Florida Keys

One of these people will replace a longtime Keys commissioner. Here’s what they say

Three candidates are competing in the August primary to replace long-time County Commissioner George Neugent, who is running for Marathon City Council. All three candidates cite lack of affordable housing as a key issue.
Three candidates are competing in the August primary to replace long-time County Commissioner George Neugent, who is running for Marathon City Council. All three candidates cite lack of affordable housing as a key issue.

A Realtor, a certified public accountant and the current mayor of Marathon are running to replace long-time Monroe County Commissioner George Neugent, who is not seeking a fifth term and is instead running for a seat on the Marathon City Council.

The winner of the Aug. 28 Republican primary for District 2 will face Democrat Thomas “Tommy” Ryan, a retired New York City firefighter who moved to Big Pine Key in 2011, in November. Early voting began Aug. 18.

All three GOP candidates cite the lack of affordable housing for the county’s workforce as the major issue facing the Keys.

Debbie Halama, 53, who runs a real estate practice from Big Pine Key, said she proposes the county convert its owned and leased properties into “high-density, rent-capped workforce housing communities that are close to work centers, commerce and transportation.”

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Debbie Halama

Marathon Mayor Michelle Coldiron, 56, didn’t offer concrete methods to address the issue, but said her time on the city council has taught her collaboration with her colleagues on the dais is the best way to address complex issues affecting constituents.

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Michelle Coldiron

“I am confident that by working together and thinking creatively, we can come up with some real solutions to the workforce housing challenge,” Coldiron said. “In my three years on the city council, we are already seeing results in Marathon.”

Charles Weitzel, 60, a Key West CPA, said the county should build housing on land it owns, but is not using, and mandate the housing always be occupied by county employees, including firefighters, teachers and deputies. He added that the lack of housing for the workforce poses a problem for the county government, which has trouble retaining quality staff because of the high cost of living in the Keys.

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Charles Weitzel

“This would guarantee that all future sales of the property would remain affordable to county employees,” Weitzel said. “This program should improve the retention of Monroe County employees, put the lot back on the property tax rolls immediately, and increase the number of workforce units in the marketplace.”

Weitzel said his accounting background qualifies him to lead District 2, which runs from the southern end of Marathon south to the Boca Chica Channel Bridge.

“I am a trusted adviser to hundreds of my local clients. I understand the problems that we all face,” Weitzel said. “I have the education, experience and ability to solve these problems. I can look at how issues are interrelated and find appropriate solutions.”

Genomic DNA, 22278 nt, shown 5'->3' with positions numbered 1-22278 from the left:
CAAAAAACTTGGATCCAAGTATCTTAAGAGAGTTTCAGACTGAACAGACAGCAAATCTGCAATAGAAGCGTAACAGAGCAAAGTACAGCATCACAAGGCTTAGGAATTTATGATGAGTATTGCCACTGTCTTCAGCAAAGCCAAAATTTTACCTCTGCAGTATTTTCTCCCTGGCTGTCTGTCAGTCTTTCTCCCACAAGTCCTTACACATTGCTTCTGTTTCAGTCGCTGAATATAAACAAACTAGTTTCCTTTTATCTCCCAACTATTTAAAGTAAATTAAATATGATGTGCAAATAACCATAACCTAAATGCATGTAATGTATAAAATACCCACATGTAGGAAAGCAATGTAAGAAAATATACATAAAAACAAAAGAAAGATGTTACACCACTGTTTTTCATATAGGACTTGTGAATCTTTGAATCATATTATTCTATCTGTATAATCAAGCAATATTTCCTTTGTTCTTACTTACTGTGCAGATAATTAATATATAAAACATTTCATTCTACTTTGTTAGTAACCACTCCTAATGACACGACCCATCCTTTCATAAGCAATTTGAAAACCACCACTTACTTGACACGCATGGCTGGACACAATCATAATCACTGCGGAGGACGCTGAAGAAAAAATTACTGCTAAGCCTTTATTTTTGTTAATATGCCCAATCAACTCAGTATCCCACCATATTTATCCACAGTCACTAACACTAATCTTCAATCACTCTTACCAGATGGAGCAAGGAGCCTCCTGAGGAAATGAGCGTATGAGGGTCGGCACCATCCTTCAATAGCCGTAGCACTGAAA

He said what sets him apart from the other candidates is his “education, experience and ability to get things done while working with others. As a CPA, I am continually analyzing and evaluating the decisions that need to be made. At this critical point, I can help preserve and protect our community.”

Coldiron said her service with area nonprofits, including the Rotary Club, Zonta International and Leadership Monroe, places her in a unique position to address the concerns of the constituents.

“I also volunteer for the Guardian ad Litem program as a child advocate for children who have been abused, and as a mentor for Take Stock in Children,” Coldiron said. “I understand the needs of our county.”

Take Stock in Children is a program that offers college scholarships to Keys children who maintain a certain grade point average throughout high school, and who stay out of trouble.

Halama said the fact that she lives and works in Big Pine Key, the population epicenter of the district, which is still reeling from the devastating hit last September’s Hurricane Irma dealt, makes her the most qualified to represent the Lower Keys.

“On a daily basis, I frequent our small businesses, converse with our residents, and see our stagnating canals and crumbling infrastructure,” she said. “My goal is to give a voice back to the Lower Keys, and give it the representation it deserves.”

“After Irma, I watched my district sit in filth for months,” Halama added. “I’ve lived through the mess and see clearly how we can improve.”

Since Neugent lives in Marathon, Halama said for the past two decades, a disproportionate amount of the council’s attention was devoted to the city, which is also represented by the District 4 commissioner.

“For 20 years, the city of Marathon has effectively had two votes while the Lower Keys has gone unheard,” Halama said. “We have to fix this.”

The other seat up for election is District 4, which includes most of Marathon and runs north until Tavernier Creek, between Plantation Key and Tavernier. Incubent David Rice, a Republican is running for re-election against Vicki Tashjian, a vacation home rental business owner in Marathon, who is running with no party affiliation.

That race will be decided on the November ballot.